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Social Media Identity: Personal vs. Professional


I recently had to engage social media not using my personal identity, but under my professional identity. A bit clueless how to proceed, I sent this out on Twitter:

Facing an interesting decision about mixing my personal and professional online personas. I think I need to establish a “professional” ID.

Brian McCartney brought up a great point in response:

A “professional” ID is a good idea but there are things on my personal ID that I might want to share with the professional world…

Which got me wondering about social media identity. By that, I really mean these three things:

  • What subjects do you cover
  • What “voice” do you use
  • How does your social network perceive you

When it comes to developing professional identity in social media, a key consideration is the size of your company.

Company Size and Social Media Identities

The graph below depicts where the professional and personal identities diverge.

The idea in the above chart is that the smaller the company, the more closely your personal and professional identities are tied. As the company size increases, the more separate your identities become.

Where can these identities come into play?

  • Blogging
  • Posting on blogs
  • Twittering
  • FriendFeed
  • Etc.

Entrepreneurs and Small Companies

For entrepreneurs, your social media interactions are your marketing. How you think. What you care about. What insights you can deliver. And employees of small companies are the company. So their identities are very closely tied to the company.

Sam Lawrence, CMO of Jive Software, is a good example of someone blurring professional and personal identities. Here are his social media identities:

  • Twitter: Sam mixes a heavy dose of Jive-related tweets with interesting tweets on other subjects. He ain’t afraid to keep it real out on Twitter.
  • Go Big Always: This is his personal blog, covering the social and enterprise software market. Jive gets plenty of attention, but it’s not the focus of every post.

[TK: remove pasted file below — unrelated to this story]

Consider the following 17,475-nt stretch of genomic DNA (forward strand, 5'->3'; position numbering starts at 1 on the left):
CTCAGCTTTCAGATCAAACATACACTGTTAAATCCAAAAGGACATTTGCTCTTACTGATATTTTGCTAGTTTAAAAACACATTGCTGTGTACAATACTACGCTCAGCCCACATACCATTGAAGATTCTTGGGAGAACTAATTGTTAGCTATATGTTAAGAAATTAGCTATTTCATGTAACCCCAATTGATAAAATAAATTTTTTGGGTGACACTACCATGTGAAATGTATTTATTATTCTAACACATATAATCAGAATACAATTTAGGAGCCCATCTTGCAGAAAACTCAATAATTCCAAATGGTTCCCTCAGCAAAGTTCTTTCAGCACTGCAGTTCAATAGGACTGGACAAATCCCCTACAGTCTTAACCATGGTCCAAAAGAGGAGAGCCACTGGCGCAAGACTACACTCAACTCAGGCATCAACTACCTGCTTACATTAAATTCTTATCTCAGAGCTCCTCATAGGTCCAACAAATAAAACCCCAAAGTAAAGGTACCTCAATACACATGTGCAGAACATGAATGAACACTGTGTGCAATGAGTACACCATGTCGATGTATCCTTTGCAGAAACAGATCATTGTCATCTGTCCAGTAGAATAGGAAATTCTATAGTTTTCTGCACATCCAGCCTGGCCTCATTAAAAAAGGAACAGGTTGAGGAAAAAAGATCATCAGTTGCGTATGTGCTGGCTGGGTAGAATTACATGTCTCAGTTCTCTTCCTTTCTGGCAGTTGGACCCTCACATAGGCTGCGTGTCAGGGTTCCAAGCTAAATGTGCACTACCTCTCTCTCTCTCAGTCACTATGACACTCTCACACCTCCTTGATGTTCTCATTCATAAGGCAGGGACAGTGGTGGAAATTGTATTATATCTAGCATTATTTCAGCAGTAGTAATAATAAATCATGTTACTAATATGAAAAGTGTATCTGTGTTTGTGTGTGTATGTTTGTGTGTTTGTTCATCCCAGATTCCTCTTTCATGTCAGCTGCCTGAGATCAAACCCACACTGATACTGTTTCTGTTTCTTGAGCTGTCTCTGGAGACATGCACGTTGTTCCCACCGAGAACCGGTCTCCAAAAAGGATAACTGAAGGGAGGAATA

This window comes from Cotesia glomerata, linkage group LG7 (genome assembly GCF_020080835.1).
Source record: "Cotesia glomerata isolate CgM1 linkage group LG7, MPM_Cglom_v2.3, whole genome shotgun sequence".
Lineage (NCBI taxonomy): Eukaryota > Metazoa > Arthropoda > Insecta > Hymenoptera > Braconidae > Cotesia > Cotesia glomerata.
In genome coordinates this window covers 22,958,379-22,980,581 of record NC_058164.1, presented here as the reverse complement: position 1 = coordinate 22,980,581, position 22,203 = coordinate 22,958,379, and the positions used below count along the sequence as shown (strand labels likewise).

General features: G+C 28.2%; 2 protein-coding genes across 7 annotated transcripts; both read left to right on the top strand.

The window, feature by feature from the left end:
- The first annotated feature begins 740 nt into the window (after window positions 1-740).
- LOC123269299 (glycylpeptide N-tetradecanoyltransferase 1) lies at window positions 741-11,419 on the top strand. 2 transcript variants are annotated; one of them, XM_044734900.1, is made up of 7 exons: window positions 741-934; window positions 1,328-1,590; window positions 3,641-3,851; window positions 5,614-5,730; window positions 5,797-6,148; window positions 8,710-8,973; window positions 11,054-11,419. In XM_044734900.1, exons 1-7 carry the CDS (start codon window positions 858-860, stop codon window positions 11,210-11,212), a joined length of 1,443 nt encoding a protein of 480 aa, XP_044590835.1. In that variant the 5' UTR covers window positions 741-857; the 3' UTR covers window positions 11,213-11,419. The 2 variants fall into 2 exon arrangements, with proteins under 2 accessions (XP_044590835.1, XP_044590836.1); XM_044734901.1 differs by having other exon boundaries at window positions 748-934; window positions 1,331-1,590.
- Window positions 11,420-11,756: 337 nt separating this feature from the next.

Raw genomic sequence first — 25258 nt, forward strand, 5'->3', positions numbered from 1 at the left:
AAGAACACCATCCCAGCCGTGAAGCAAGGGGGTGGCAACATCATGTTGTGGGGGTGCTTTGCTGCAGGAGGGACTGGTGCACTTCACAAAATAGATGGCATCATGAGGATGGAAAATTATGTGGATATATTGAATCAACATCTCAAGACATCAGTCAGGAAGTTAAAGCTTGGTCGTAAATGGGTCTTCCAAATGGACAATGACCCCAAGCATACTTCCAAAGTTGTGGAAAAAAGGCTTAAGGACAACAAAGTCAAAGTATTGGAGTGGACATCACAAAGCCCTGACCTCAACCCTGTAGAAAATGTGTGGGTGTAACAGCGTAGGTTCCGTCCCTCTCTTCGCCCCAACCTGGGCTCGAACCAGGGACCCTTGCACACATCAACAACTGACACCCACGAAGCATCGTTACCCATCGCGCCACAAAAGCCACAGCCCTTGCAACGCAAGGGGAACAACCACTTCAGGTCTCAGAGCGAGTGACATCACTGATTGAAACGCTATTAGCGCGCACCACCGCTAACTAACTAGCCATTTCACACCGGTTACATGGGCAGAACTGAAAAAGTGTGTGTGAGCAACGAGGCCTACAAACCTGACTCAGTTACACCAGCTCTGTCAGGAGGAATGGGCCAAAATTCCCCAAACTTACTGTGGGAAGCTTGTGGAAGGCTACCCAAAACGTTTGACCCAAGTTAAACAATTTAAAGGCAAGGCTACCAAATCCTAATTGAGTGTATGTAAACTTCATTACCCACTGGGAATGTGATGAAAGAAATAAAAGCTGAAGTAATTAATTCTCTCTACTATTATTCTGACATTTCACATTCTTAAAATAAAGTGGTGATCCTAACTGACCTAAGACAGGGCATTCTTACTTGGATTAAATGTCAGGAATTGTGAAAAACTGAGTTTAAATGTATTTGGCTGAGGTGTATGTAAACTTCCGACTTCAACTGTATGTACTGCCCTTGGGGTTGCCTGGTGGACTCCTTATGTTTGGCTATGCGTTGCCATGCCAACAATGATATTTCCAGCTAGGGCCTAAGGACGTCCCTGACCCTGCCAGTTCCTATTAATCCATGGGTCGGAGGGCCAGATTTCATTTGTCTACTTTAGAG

• JiveTalks: The official company blog. Sam can be found here, and the posts are product-related.

Here’s what Sam said about his multiple social media identities:

Up until now, I’ve been blogging on JiveTalks. But a corporate blog is just that – a corporate blog. I wanted to have a place where I could more freely voice wider observations and thoughts beyond Social Productivity and Jive’s business.

That being said, you get Sam, you get Jive Software.

Big Corporates

Employees working for larger companies will tend to have separate professional and personal social media identities. It’s tempting to say there’s the the “authentic” you and the “corporate” you. I think that oversimplifies things. The work you do is part of your authentic identity – if it wasn’t, presumably you’d quit the job.

But there are important differences when it comes to your professional identity. Here are a few that apply when using social media on behalf of a large corporate:

  • You write about things that are part of your identity only while you work for the company
  • You have to err on the side of “corporatism”, with language consistent with that of your company
  • Your company’s stuff is great, all competition sucks (of course, this applies for entrepreneurs as well!)
  • You’re likely in “sell” mode

The separation between personal identity and professional identity is the greatest for employees of large corporates. Whereas Sam Lawrence’s social media identity is very much a personal and professional combination, I decided to create a second identity for engaging social media professionally. My handle became Hutch@[company name]. You see that, you know I’m doing things on behalf of my company.

Final Thoughts

There’s a notion that someday all of our social media identities will be blurred. “Your personal identity is your professional identity in Web 2.0.” If we’re talking “professional” in terms of your career and talents you can bring to a company, then yes, that statement is true regardless of where you work.

However, if “professional” is the identity you assume on behalf of your company, then that statement really only applies to employees of small companies. For employees of big corporates, managing your social media identities is more complex than that.

I’m @bhc3 on Twitter.

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About Hutch Carpenter
Senior Consultant for HYPE Innovation (hypeinnovation.com)

23 Responses to Social Media Identity: Personal vs. Professional

  1. I think it is very hard to separate your personal persona from your professional persona. As you point out, they are not mutually exclusive. You can be personal and professional at the same time.

    In fact, since everything is findable in the Web2.0, including by your co-workers and boss, you should always be professional.

    In some sites you can be more free-wheeling and in other sites you should be more buttoned-down. I think having two separate personas will only get you in trouble.

    I agree that you should not use your work email or company name. After-all what happens if you leave that job, all that activity and goodwill goes away.

  2. bhc3 says:

    @Doug – great thoughts. I understand your point about findability. If I know you’re an employee of a company and I find your personal posts elsewhere, what does that say about the company?